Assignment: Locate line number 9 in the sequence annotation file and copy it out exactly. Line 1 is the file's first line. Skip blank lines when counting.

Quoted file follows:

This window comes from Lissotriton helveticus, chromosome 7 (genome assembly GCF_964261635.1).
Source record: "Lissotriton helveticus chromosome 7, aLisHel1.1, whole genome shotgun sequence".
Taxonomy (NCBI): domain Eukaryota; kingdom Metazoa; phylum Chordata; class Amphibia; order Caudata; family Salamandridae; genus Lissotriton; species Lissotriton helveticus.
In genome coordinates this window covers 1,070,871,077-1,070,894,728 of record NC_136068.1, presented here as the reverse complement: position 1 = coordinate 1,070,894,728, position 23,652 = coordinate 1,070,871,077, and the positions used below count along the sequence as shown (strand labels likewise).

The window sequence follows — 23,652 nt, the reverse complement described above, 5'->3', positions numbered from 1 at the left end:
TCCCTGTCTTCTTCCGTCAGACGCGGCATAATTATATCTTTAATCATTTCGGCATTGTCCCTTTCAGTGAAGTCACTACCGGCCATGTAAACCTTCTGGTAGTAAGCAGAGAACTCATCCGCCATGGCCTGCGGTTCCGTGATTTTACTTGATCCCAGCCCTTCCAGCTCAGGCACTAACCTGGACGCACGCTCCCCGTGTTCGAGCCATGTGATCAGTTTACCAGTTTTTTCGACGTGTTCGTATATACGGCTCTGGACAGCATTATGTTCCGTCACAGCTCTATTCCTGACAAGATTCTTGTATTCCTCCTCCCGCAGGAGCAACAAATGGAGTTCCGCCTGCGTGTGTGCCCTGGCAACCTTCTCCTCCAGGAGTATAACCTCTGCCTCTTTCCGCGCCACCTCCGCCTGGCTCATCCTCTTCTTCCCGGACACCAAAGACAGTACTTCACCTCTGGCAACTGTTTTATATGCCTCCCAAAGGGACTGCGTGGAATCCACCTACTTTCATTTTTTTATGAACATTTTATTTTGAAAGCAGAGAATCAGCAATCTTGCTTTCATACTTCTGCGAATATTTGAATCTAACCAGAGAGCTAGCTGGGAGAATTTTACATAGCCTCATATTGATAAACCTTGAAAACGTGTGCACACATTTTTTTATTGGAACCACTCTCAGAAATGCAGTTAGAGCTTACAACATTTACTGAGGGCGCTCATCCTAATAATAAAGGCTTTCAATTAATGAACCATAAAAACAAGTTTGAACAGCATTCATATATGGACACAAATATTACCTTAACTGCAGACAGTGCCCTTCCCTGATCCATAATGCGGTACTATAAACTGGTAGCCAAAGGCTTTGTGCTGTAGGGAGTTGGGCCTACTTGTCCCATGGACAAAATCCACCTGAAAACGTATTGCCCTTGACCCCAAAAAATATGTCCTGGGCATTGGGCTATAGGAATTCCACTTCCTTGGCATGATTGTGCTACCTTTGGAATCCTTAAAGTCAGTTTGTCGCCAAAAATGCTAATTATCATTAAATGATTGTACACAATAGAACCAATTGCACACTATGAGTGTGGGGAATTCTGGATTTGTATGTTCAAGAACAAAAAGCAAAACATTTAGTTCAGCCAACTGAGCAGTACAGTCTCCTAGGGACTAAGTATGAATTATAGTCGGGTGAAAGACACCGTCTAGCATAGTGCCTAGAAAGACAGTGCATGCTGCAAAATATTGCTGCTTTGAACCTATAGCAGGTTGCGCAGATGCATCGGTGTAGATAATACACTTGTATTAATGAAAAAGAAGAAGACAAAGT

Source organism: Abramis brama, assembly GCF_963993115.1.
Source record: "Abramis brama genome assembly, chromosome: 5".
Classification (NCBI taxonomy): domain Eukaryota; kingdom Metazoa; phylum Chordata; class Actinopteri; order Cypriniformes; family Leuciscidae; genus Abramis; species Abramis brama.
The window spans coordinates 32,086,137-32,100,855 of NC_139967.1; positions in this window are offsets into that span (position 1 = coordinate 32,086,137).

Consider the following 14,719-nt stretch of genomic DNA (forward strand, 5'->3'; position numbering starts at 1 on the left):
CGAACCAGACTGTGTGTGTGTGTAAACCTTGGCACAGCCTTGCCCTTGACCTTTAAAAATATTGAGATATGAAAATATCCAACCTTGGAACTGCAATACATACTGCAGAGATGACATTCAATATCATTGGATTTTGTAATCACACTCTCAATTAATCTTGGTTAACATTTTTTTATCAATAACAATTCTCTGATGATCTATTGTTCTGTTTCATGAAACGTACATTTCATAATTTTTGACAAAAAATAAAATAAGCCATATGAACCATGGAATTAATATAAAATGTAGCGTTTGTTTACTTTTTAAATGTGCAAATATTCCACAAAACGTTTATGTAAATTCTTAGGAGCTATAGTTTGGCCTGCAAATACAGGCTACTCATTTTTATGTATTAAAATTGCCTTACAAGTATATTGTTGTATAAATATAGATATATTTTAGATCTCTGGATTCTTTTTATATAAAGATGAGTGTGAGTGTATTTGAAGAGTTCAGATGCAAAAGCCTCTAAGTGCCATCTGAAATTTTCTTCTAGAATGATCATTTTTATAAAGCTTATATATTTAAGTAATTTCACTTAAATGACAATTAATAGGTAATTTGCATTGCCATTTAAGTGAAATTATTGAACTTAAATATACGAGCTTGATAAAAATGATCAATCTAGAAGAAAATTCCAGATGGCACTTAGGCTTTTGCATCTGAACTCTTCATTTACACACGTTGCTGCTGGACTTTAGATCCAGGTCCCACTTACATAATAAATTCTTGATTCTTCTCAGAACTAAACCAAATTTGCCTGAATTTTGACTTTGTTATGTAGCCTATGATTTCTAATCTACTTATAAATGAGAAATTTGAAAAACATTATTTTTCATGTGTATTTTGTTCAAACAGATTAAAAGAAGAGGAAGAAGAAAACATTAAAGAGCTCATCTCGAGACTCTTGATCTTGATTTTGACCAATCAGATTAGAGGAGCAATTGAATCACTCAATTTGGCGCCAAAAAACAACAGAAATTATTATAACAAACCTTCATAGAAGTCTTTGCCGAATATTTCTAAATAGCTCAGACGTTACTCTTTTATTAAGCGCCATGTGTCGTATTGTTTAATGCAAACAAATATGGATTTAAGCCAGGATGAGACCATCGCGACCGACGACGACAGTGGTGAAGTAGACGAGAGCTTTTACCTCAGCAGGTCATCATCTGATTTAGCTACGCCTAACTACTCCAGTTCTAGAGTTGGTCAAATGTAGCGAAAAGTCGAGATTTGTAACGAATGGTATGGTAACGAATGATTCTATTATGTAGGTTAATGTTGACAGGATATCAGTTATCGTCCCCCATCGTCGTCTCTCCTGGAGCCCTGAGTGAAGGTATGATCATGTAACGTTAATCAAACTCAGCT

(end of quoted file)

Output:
Classification (NCBI taxonomy): domain Eukaryota; kingdom Metazoa; phylum Chordata; class Actinopteri; order Cypriniformes; family Leuciscidae; genus Abramis; species Abramis brama.